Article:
135 Years of Nanomaterials

Peter Yeadon

Yeadon Space Agency

For those of us who tend to think of architecture as something that is made, there is nothing more instrumental to the field than matter, in the form of materials that react to gravity, heat, light, pressure, electromagnetism, and our imagination. And, without a doubt, the two materials that have had the greatest impact on the making of architecture in recent decades have been liquid crystals and silicon. In the estimation of many, these two substances have made us much more productive, and so it is highly probable that you spent the better part of today gazing at liquid crystals manipulated by some form of silicon.

And it may be that these two materials will continue to have the greatest impact on the field in the near future, as VR increasingly changes the way we produce architecture and AR eventually changes the way we experience it. But if we consider the long view of what today’s material discoveries portend for architecture, in terms of what it will be made of and how it will be experienced, then we are clearly entering an age that is dominated by nanomaterials. You might not see it, but history shows us that it’s happening.

Because of architecture’s extraordinary aversion to taking on risk, new material innovations first emerge in other fields. The splendid Elytra Filament Pavilion, recently installed at the Victoria and Albert Museum, is a terrific example. Made of glass and carbon fiber composites, the structure is intended to test a possible future for architecture. Its construction makes use of automated winding processes that are new to architecture, but that are already well understood in the manufacture of ATL/AFP composites. We can thank aerospace and marine manufacturers, athletes, and others for that; but perhaps no one more than Edison, who first created carbon filaments 135 years ago.

The Elytra Pavilion illustrates a traditional, low-risk approach to materials-based innovation in architecture: copying from others. New materials might eventually arrive in architecture, but only after they are already established in sectors that have made use of these innovations for decades, or even centuries. Elytra shows us that we’re now, finally, finding architectural applications for fiber-reinforced polymers in a substantial way. It took millennia for cast iron to have a significant impact on architecture, after finding its way into common products, tools, warfare, and transportation. Reinforced concrete’s adoption was much quicker, but began with boats and planters. Irrespective of the material, materials-based innovation in architecture has shared a common trajectory, and it’s slow because others do the R&D for us.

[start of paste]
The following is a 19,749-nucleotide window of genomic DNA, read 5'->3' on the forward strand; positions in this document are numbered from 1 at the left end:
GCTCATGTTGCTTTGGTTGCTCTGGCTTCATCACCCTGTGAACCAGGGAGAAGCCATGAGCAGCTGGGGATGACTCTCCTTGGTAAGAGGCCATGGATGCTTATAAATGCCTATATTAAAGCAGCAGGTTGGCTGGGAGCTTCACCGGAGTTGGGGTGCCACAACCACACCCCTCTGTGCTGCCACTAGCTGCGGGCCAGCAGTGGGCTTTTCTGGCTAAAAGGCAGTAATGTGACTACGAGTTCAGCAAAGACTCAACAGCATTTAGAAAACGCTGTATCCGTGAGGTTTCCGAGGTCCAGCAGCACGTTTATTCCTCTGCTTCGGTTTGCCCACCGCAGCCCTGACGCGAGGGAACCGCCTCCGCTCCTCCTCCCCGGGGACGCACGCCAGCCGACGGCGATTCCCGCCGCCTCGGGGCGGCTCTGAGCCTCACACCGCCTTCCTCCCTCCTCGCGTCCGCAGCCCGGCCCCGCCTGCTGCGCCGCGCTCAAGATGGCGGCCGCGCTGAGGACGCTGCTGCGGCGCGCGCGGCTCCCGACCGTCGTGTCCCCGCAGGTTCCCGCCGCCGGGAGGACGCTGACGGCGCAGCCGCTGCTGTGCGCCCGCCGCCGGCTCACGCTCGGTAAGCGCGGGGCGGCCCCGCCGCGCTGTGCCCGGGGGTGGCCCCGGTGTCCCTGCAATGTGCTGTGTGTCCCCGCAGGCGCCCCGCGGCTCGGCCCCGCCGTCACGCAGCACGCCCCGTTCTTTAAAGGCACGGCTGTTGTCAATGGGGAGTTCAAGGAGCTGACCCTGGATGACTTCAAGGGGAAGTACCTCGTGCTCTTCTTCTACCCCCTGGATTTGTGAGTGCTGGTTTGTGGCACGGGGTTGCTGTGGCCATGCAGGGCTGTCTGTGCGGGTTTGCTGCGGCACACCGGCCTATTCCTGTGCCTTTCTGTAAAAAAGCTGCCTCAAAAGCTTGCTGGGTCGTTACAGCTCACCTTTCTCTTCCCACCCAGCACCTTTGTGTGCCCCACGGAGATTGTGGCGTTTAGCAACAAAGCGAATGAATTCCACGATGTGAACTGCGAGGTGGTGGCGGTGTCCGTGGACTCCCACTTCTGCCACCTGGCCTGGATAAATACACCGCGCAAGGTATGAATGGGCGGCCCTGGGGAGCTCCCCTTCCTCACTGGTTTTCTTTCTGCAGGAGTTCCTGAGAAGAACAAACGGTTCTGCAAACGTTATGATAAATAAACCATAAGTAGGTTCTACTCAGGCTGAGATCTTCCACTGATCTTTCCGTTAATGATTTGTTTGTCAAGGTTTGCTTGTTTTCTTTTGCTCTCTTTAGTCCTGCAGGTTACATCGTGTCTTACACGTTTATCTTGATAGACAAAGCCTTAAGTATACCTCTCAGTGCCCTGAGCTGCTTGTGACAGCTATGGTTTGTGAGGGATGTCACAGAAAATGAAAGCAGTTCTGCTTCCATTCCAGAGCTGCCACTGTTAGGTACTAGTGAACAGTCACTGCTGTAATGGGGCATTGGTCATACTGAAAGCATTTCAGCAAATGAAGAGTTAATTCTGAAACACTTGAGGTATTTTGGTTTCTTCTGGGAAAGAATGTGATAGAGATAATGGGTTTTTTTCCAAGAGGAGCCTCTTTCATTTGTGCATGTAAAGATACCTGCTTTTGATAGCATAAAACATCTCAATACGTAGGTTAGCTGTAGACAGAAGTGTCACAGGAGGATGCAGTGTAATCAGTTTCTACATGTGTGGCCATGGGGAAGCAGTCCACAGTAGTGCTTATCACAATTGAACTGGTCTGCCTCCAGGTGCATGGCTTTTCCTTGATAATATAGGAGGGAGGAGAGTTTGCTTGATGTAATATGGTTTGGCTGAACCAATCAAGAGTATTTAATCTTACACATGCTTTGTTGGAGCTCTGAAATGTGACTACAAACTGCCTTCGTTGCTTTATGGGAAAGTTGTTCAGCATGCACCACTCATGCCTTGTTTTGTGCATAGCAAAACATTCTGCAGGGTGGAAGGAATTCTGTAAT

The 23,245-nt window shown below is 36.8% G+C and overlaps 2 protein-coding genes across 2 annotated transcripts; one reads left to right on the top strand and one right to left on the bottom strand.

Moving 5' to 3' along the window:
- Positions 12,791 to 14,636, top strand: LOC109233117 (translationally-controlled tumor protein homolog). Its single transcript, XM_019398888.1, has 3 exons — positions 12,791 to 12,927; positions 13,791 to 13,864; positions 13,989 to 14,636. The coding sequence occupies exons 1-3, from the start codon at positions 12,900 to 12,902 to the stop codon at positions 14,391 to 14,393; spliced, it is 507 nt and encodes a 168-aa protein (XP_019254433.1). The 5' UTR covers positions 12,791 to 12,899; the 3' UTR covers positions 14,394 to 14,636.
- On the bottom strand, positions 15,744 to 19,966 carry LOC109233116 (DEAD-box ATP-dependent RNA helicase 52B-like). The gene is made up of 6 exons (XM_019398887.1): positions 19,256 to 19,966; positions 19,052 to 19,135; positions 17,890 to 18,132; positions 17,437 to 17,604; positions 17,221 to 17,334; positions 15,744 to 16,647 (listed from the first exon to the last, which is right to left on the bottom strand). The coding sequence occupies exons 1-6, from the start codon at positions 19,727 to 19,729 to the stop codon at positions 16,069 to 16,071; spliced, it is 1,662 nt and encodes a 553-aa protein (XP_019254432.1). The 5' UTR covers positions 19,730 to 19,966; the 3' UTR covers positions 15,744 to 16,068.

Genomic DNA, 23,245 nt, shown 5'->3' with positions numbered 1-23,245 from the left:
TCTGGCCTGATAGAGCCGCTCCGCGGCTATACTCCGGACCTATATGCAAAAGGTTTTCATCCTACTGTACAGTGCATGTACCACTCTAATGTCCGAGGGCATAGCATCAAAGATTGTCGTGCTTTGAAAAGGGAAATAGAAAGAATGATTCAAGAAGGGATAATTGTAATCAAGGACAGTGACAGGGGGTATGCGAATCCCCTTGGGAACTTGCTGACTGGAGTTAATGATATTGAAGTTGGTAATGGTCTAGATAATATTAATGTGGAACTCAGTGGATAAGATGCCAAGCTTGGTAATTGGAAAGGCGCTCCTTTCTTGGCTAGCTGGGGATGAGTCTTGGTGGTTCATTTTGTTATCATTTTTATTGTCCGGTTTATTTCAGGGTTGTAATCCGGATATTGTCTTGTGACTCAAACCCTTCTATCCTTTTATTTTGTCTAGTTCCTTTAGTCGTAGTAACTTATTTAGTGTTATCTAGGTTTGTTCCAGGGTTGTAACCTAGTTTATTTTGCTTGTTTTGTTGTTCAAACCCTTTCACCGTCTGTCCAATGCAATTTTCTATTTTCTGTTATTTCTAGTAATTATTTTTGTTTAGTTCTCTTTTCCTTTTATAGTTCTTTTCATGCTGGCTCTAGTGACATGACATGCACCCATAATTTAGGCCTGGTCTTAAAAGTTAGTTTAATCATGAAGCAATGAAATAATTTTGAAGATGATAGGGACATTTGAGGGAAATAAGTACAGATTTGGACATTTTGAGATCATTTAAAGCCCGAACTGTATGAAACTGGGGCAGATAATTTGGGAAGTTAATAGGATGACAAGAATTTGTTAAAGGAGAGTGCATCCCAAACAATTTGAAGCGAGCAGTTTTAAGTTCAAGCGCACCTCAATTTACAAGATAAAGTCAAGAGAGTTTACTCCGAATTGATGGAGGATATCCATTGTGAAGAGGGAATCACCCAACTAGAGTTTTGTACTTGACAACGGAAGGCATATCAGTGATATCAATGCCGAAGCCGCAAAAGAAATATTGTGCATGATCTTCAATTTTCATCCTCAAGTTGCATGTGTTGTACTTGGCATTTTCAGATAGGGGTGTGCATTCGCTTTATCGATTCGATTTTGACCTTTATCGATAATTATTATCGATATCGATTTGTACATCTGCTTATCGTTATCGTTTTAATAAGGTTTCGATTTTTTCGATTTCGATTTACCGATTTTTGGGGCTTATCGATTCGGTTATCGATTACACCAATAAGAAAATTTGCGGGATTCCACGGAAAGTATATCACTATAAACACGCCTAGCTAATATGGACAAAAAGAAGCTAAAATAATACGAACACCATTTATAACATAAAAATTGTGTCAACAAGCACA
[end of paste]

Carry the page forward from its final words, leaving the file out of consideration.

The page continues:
And nanomaterials in architecture? Their trajectory is no different. They emerged in cosmetics and apparel some time ago, and are now found in countless manufactured products. Even though their adoption in architecture might be slow, nanomaterials are already well on the path to changing architecture over the next 135 years. It will happen. They’re in manufacturing streams already, and architecture is overly dependent upon a profusion of manufactured products that have been created by others, so the impact of nanomaterials should be significant.

Like electricity, nanomaterials will become a vital aspect of architecture. They will enable us to do things, to make things that were not possible before. And because many nanomaterials are being developed as molecular machines––that is to say, materials that perform as autonomous devices––they will bestow new behaviors on architecture. For example, nanomaterials should enable us to fully experience an architecture of effects, where spaces perform acts that engage our senses directly, without the need for AR augmentation.

There is already evidence for this in an assortment of nanomaterials that could one day serve as instruments for achieving a responsive architecture of effects, where architectural character once again matters. If the behavior of architecture is to exhibit a change in shape, or a change in color, or to emit light, or self-heal, or self-assemble and self-destruct, there will be nanostructured materials for achieving that. Their predecessors already exist in the form of: Azobenzene, Spiropyrans, Quantum Dots, Disulfides, Rotaxanes, Catenanes, etc. We’re ready, manufacturers. Bring it.